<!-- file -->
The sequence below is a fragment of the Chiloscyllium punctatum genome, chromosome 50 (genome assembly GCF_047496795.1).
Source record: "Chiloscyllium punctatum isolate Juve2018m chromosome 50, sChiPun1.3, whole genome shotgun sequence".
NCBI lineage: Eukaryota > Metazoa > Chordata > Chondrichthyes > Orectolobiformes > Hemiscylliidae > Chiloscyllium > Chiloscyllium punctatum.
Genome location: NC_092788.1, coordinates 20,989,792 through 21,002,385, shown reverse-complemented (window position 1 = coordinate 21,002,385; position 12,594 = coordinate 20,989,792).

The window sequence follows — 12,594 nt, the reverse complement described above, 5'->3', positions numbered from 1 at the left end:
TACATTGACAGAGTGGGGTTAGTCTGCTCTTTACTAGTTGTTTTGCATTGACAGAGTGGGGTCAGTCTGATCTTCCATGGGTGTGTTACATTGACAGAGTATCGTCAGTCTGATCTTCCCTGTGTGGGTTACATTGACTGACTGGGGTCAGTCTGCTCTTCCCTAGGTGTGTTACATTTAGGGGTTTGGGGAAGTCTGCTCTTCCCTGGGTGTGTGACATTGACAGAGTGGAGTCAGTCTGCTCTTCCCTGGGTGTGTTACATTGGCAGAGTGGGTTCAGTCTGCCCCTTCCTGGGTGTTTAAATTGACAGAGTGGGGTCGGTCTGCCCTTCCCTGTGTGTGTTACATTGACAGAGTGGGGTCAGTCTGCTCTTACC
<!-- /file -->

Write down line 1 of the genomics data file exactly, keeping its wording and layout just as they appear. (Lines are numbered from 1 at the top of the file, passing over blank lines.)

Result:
The sequence below is a fragment of the Chiloscyllium punctatum genome, chromosome 50 (genome assembly GCF_047496795.1).